Researching, writing and teaching about the Beat Generation movement

Panels & Conferences - The Beat Studies Association

BSA at ALA Programs 2005-2017

2017

American Literature Association Annual Conference

The Beat Studies Association will present two panels at the American Literature Association annual conference scheduled for May 25-28, 2017 in Boston, MA. We hope to see you there!

“New Directions in Beat Studies”
Chair: Ronna Johnson, Tufts University

  1. “Michael McClure and Independent Film,” Jane Falk, University of Akron
  2. “‘Now My Garden is Gone’: Allen Ginsberg’s nostos,” Anna Aublet, Universite de Paris
  3. “Re-Orienting the Beats,” Matthew Packer, Buena Vista University

“Kerouac and Kerouac: Legacies”
Chair: Nancy Grace, College of Wooster

  1. “Le Club Jack Kerouac,” Sara Villa, John Abbott College
  2. “Kerouac’s Fathers and Sons: Masculine Lineage in Jack Kerouac’s The Sea is My Brother and The Haunted Life,” Daniel Dissinger, Univ. of Southern California
  3. “A Road of Her Own: Jan Kerouac’s Trilogy,” Laura Kuhlman, University of Iowa

The 45th Annual Louisville Conference on Literature and Culture Since 1900, February 23-25, 2017, Louisville, Kentucky

Sponsored by the Beat Studies Association

Presiding: Deborah Geis, DePauw University

  1. Deborah Geis, DePauw University, ” ‘Highs! Epiphanies! Despairs!’: The Beats as Performance Poets”
  2. Alan Gravano, Shawnee State University: “Challenging Conventional Definitions of Multiethnic Writing in Ferlinghetti and di Prima”
  3. Aimee Allard, University of Nebraska-Lincoln: “From the Soiled to the Sacred: Dust in Jack Kerouac’s On the Road”
  4. Erik Mortenson, Wayne State University: “Making a Case for Reception in Beat Studies: The Beats in Turkey”

2014

Beat Writing and the American Counterculture Organized by the Beat Studies Association

Chair: Tatum Petrich, Montclair State University

  1. “Countercultural Writers’ Love/Hate Relationships with the USA: The Case of Gary Snyder,” John Whalen-Bridge, National University of Singapore
  2. “Kool-Aid Reality: Shaping the Subject of Trout Fishing in America,” Sean Bolton, National Chiao Tung University
  3. “`One Plus One Equals Three’: William S. Burroughs, Brion Gysin, and The Third Mind,” William Nesbitt, Beacon College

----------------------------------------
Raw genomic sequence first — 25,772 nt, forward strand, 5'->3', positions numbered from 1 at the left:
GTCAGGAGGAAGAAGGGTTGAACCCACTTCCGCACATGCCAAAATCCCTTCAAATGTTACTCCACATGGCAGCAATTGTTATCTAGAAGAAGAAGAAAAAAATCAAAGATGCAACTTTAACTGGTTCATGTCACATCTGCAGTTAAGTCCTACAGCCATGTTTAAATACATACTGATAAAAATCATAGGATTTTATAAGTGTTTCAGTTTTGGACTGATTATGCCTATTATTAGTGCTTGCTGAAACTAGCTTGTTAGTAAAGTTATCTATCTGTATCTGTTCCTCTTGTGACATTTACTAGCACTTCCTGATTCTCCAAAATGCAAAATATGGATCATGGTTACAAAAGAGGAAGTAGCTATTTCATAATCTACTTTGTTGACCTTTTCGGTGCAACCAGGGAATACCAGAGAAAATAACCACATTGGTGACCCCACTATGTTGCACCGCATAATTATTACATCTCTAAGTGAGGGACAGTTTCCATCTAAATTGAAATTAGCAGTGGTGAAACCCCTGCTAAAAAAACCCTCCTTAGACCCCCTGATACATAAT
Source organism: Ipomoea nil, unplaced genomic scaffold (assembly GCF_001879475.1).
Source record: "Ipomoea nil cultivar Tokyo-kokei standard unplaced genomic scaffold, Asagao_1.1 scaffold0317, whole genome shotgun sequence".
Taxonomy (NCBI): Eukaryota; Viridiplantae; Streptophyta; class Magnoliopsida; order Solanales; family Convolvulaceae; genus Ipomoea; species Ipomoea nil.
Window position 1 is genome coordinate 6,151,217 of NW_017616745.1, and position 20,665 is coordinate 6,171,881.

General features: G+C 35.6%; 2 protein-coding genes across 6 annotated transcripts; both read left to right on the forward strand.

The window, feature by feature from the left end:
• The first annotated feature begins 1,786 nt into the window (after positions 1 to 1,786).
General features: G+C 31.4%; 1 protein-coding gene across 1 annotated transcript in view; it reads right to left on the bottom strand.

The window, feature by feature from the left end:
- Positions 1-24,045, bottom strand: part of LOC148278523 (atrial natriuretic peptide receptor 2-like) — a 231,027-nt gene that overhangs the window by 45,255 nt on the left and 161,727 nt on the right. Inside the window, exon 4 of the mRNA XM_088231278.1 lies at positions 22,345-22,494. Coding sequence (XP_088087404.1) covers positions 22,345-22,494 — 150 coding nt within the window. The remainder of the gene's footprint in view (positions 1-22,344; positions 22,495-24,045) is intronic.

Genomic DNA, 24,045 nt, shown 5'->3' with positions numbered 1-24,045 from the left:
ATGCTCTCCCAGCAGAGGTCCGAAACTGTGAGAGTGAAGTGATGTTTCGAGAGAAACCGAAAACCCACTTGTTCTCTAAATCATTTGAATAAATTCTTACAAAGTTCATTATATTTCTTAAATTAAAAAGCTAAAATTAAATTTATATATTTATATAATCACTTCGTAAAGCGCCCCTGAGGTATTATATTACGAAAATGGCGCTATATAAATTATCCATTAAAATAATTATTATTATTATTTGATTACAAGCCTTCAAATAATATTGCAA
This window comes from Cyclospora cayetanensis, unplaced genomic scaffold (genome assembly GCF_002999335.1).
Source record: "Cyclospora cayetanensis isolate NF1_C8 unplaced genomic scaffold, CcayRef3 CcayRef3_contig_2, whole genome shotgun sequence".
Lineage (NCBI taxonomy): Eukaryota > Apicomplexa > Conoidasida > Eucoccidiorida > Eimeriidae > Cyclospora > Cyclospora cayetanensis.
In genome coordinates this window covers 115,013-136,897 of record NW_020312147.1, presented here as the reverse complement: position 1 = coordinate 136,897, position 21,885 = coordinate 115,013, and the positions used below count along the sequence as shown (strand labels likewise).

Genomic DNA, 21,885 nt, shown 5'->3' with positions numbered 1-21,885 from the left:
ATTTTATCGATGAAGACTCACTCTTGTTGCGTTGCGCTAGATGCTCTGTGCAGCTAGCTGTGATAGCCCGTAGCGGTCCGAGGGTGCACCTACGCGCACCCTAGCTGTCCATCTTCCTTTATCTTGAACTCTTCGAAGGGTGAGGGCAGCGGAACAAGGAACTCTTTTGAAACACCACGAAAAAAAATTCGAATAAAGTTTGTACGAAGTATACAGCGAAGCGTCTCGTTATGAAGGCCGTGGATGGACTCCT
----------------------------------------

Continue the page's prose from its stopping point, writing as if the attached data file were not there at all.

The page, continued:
Audiovisual Equipment Required: Computer Hookup for Power Point

Requested slot: Friday afternoon

The Beats and Public/Private Identities Organized by the Beat Studies Association

Chair: John Whalen-Bridge, National University of Singapore

  1. “`I Have Got Plenty of Nothing’: Brenda Frazer’s Troia: Mexican Memoirs, Beat Motherhood, and the Poetics of Loss,” Laura Kuhlman, University of Iowa
  2. “`The Usual Public Attraction’: Interracial Motherhood in Hettie Jones’ Short Fiction,” Tatum Petrich, Montclair State University
  3. “Written and Exhaled in One Breath: Bob Dylan’s ‘60s Trilogy as Beat Poetry,” Deanna Rodriguez, Texas State University

Audiovisual Equipment Required: Computer Hookup for Power Point

Requested slot: late Friday or early Saturday

2013

New Beat Archaeologies : Friday, May 24, 2013: 9:40-11:00AM, Session 8-J; (North Star 7th floor)

Organized by the Beat Studies Association

Chair: Ronna C. Johnson, Tufts University

1.     “Trial by Fire: Animating Ginsberg’s Howl,” Deborah R. Geis, DePauw University

2.     “On the Notion of ‘After-Beats’: Maxine Hong Kingston Considered,” John Whalen-Bridge, National University of Singapore.

3.     “Antonin Artaud, Black Power, and the Worldling of Beat Literature,” Jimmy Fazzino, University of California, Santa Cruz.

New England Beat Writers and Poetics: Friday, May 24, 2013: 5:10-6:30 PM; Session 13-F; (Defender 7th Floor)

Organized by the Beat Studies Association

Chair, Deborah R. Geis, DePauw University

  1. “John Wieners in Boston’s Institutional Matrix,” Maria Damon, University of Minnesota-Twin Cities.
  2. “Sketching as Mythic Structure in Kerouac’s ‘Home at Christmas,’” Fiona Paton, State University of New York at New Paltz.
  3. “The Failed Visual Materiality of The Subterraneans (1961): When Film Adaptation Becomes Cultural Betrayal,” Sara Villa, University of Montreal
  4. “Unraveling Kerouac’s Doctor Sax,” Jessica M. Jarvis McHale, Salem State University.

2012

Beat Writing Beyond Borders

Chair: Tony Trigilio, Columbia College

Linda Russo, Washington State University, “on my hands and knees’: The Differing Poses of Gary Snyder and Joanne Kyger in the Mythopoetic Terrain of Kyoto, Japan.”

Erik Mortenson, Koc University, Istanbul, “The Turkish Trial of William S. Burroughs’s “The Soft Machine.”

Joanna Pawlik, University of Manchester, UK, “Honorary Beats, Honorary Surrealists.” >

Naropa’s Legacies: North American Buddhism, Beat, and Post-Beat Poetics

Chair: Matt Theado served as chair in Tim Hunt?s absence

Tony Trigilio, Columbia College, “‘On a Confrontation at a Buddhist Seminary’: Naropa, Guru Devotion, and a Poetics of Resistance.”

2011

Session 11-F Transnational Beats

Organized by the Beat Studies Association

Chair: Jennie Skerl, West Chester University

  1. ―Cain’s Book and the Mark of Exile: Alexander Trocchi as Transnational Beat‖ Fiona Paton, State University of New York at New Paltz
  2. ―The Beat Fairy Tale as Transnational Spectacle, Nancy Grace, Wooster College
  3. ―An ‘Invasion of Poets’: Allen Ginsberg and Literary Solidarity in Sandinista Nicaragua,‖ Michele Hardesty, Hampshire College

Session 12-G New Directions in Beat Studies

Organized by the Beat Studies Association

Chair: Ronna Johnson, Tufts University

  1. ―Kerouac‘s Quest for Identity: Satori in Paris,‖ Hassan Melehy, University of North Carolina at Chapel Hill